Since the diver may be working or swimming in various positional orientations, valve actuation is made orientation dependent so as to maintain breathing gas pressure within comfortable limits for the diver.
FIG. 1 is a diagrammatic representation of a push-pull breathing system arrangement;
FIGS. 2A and 2B are views of a helmet which may be utilized in conjunction with the present invention;
FIG. 3 is a view, with portions broken away, of a portion of the helmet illustrated in FIG. 2A;
FIG. 4 is a gas circuit diagram which includes the helmet of FIG. 2A with inserted control valves;
FIGS. 4A and 4B illustrate the inserted valves of FIG. 4;
FIGS. 5A and 5B are polar plots of closing pressure vs angular orientation for the inserted valves of FIG. 4;
FIGS. 6A and 6B illustrate the polar plots with their orientations to the diving helmet with inserted valves;
FIG. 7 is a curve illustrating volumetric exhaust flow on the horizontal axis and the difference between helmet and ambient pressure on the vertical axis;
FIG. 8 is a view similar to FIG. 4 with different inserted valves;
FIGS. 8A and 8B illustrate the inserted valves of FIG. 8;
FIGS. 9 and 10 are cross-sectional views of valves which are inserted in the arrangement of FIG. 8;
FIG. 11 is an isometric view of the valve of FIG. 9;
FIGS. 12A and 12B are cross-sectional views of an alternate valve in respectively open and closed positions; and
FIG. 13 is an isometric view of the valve of FIG. 12A.
FIG. 1 illustrates a push-pull type of system in an underwater environment. A diver-worn headgear 10 is supplied with breathing gas from a remote source 12 by means of a pump 14 and gas hose 16. In the present arrangement, the breathing gas after passing a check valve 18 is supplied directly to the headgear 10 and may, if desired, be supplied without any requirement for a demand valve. Exhaust gas is returned to the source 12 by means of a suction source 20 and gas hose 22. In the present invention, the exhaust gas prior to being returned to the source must first pass through a fail-safe valve 25 and an exhaust control valve 26 serially arranged in the gas flow circuit.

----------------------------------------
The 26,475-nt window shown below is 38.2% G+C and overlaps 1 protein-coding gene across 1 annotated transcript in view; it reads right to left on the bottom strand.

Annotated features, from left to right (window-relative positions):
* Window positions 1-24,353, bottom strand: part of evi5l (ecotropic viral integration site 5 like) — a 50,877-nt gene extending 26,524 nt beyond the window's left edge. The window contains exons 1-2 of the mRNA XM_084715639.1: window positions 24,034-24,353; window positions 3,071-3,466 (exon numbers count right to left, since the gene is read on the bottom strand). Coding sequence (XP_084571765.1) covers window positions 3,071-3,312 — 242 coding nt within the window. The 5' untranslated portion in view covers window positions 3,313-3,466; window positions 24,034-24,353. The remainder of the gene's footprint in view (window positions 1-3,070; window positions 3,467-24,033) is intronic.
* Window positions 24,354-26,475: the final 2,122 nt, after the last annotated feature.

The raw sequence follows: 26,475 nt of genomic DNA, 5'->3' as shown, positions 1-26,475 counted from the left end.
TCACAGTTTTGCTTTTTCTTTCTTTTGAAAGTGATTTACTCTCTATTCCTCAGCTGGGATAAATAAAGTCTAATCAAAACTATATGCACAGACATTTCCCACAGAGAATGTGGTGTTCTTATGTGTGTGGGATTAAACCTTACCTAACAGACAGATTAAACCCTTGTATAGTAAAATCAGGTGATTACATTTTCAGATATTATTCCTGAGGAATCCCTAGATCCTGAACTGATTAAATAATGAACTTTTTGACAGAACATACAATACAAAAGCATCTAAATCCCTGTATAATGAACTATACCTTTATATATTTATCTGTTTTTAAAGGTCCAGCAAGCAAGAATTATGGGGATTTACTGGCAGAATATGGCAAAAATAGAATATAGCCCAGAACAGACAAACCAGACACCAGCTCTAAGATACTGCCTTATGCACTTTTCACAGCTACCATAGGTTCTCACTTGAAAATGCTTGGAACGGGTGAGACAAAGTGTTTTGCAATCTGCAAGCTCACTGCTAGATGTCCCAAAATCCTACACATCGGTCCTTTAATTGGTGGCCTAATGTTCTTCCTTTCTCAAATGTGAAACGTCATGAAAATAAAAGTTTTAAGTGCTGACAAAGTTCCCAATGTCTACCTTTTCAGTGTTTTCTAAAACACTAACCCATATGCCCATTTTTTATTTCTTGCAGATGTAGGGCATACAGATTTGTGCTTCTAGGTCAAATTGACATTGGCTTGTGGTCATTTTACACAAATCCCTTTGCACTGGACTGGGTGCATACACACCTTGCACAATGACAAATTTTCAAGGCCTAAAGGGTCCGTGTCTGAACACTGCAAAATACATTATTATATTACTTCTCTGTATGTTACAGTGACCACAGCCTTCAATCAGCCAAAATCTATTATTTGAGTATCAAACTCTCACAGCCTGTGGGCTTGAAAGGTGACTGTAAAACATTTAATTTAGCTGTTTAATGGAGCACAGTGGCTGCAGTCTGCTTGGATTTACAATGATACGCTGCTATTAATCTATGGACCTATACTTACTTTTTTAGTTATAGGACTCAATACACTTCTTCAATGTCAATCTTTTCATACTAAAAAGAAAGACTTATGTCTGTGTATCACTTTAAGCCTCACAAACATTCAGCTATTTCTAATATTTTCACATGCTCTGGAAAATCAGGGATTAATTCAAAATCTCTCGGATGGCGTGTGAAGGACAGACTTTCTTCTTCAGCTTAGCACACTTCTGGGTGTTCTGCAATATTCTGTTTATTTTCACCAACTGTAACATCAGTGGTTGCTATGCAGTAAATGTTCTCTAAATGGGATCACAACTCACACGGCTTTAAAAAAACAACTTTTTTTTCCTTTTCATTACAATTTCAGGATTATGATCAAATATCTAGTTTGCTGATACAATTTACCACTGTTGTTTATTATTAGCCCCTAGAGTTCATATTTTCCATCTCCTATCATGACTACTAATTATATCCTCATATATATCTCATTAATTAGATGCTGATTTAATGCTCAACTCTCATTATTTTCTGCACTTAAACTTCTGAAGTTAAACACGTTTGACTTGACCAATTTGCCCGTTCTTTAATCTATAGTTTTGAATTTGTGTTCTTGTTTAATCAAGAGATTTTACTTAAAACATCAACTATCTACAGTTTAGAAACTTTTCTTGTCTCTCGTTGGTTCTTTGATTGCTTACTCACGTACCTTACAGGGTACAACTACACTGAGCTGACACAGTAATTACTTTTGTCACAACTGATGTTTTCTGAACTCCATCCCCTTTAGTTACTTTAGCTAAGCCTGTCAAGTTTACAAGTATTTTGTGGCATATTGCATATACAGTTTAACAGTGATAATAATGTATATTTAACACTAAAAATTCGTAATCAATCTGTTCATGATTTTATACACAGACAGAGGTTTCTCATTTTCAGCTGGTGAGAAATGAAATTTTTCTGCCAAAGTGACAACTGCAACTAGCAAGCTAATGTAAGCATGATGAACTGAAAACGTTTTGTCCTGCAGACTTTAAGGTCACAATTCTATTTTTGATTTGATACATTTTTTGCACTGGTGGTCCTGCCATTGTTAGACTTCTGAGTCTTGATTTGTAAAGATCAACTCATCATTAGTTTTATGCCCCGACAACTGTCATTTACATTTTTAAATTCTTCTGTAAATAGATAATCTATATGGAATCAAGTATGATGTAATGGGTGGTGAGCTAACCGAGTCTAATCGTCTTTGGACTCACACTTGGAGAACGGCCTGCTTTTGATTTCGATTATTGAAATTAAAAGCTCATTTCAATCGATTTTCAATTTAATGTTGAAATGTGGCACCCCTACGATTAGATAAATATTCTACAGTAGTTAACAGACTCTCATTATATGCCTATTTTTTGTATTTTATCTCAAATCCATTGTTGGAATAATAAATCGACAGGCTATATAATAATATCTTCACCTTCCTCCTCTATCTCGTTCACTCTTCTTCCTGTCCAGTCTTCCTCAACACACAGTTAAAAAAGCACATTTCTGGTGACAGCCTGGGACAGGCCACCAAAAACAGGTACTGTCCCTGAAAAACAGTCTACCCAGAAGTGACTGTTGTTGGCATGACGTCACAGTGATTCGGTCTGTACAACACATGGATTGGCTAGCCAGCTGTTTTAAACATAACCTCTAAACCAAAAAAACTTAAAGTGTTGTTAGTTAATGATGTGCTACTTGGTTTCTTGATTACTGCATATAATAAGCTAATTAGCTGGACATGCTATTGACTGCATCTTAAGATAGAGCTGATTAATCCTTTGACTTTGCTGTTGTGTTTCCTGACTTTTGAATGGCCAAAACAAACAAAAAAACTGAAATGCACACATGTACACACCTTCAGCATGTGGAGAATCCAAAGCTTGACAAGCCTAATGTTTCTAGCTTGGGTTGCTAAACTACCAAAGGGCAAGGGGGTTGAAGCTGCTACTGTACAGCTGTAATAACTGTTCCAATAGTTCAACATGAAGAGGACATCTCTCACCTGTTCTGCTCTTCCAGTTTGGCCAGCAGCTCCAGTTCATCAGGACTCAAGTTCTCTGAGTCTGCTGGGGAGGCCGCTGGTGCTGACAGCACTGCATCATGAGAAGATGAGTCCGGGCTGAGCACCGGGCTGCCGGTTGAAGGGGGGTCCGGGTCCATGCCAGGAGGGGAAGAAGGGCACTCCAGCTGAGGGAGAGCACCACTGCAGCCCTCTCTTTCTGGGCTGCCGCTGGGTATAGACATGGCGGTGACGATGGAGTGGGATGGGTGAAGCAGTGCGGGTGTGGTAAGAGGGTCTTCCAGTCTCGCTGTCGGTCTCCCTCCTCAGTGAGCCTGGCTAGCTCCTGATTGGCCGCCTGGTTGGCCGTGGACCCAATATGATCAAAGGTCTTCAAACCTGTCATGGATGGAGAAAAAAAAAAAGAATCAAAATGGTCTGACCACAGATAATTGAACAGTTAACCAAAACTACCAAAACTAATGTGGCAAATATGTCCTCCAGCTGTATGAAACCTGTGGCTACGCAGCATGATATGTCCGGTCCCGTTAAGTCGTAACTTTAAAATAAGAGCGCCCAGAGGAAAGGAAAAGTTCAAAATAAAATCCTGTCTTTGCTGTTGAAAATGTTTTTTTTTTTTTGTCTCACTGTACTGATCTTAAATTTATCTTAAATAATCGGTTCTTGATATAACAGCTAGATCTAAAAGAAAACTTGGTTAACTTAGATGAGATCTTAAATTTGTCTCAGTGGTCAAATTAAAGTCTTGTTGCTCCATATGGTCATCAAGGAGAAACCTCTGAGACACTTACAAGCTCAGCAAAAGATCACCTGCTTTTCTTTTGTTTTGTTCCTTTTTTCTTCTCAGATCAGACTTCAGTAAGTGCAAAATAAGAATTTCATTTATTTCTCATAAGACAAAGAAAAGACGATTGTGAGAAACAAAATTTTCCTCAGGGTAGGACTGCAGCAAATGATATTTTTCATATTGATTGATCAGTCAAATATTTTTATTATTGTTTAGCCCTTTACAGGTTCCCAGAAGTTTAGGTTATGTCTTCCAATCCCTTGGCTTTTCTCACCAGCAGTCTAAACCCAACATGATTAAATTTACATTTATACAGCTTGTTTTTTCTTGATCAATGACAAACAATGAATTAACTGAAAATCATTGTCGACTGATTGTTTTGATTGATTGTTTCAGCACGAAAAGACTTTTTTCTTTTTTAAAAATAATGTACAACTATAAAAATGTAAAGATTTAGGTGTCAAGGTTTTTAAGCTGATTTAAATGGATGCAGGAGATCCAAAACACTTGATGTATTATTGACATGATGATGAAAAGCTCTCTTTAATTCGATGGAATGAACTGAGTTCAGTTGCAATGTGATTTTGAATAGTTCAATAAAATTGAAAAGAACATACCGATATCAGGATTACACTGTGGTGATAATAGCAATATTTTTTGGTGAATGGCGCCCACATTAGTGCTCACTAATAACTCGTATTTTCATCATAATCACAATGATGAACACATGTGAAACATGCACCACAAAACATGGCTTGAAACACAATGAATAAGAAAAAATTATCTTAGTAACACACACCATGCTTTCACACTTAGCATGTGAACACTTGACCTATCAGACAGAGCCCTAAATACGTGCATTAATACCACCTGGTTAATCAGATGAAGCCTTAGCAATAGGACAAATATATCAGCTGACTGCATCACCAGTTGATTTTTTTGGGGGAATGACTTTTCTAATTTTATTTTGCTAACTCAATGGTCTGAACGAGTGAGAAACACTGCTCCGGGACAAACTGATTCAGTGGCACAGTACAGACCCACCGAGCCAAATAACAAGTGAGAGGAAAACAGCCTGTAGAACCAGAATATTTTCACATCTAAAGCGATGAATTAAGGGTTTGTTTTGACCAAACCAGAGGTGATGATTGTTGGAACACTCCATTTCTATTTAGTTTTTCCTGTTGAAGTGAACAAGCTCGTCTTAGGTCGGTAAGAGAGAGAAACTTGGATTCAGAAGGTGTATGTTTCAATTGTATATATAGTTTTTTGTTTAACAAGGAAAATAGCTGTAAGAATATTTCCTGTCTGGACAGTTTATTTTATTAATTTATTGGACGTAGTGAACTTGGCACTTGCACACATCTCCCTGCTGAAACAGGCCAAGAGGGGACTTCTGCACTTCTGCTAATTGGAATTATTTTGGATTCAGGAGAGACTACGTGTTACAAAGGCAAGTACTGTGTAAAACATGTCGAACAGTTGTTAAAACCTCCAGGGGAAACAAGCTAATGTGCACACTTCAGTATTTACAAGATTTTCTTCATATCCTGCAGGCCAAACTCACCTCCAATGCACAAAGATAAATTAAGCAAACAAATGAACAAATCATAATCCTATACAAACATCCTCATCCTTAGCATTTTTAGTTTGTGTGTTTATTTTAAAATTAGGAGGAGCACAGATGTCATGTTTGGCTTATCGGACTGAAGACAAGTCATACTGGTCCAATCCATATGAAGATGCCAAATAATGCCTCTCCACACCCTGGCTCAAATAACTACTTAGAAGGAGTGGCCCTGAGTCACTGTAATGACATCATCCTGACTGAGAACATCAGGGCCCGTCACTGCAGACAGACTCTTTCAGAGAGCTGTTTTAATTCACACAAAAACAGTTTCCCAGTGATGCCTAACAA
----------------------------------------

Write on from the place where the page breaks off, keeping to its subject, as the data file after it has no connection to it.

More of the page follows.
The remote source 12 may be any one of a number of different pieces of equipment, such as a diving bell, lockout submarine, or underwater habitat, to name a few. Now shown in FIG. 1 is the gas processing and control equipment for maintaining a breathing atmosphere for the diver or occupants of the remote habitat.
The present invention may be utilized with a variety of different diver-worn headgear; however, it will be described with respect to a diving helmet, and particularly to the diving helmet described in the aforementioned application Ser. Nos. 306,944 and 306,945. This type of helmet offers many advantages and two views of the helmet are illustrated in FIGS. 2A and 2B, with the outside insulating and protective coatings stripped away, for clarity.
The helmet 10 includes a shell 30 with a breathable gas supply passageway or duct 32 passing over the top of the shell 30 for delivering breathing gas to the interior of the helmet at a position just above the window 33. Breathing gas may be supplied to this duct 32 by one of two input connections 35 or 36. A first receiver 39 on the left side of the helmet is operable to receive the fail-safe valve and a similar receiver 39' on the right side of the helmet is operable to receive the exhaust control valve. Exhaust gas is conducted by means of an exhaust conduit or duct 43 to the receiver 39 with the exhaust flow path additionally including a second conduit or duct 45 interconnecting the two receivers 39 and 39', (and therefore the two valves when inserted) and a third conduit or duct 47 which communicates receiver 39' with an output connection 49.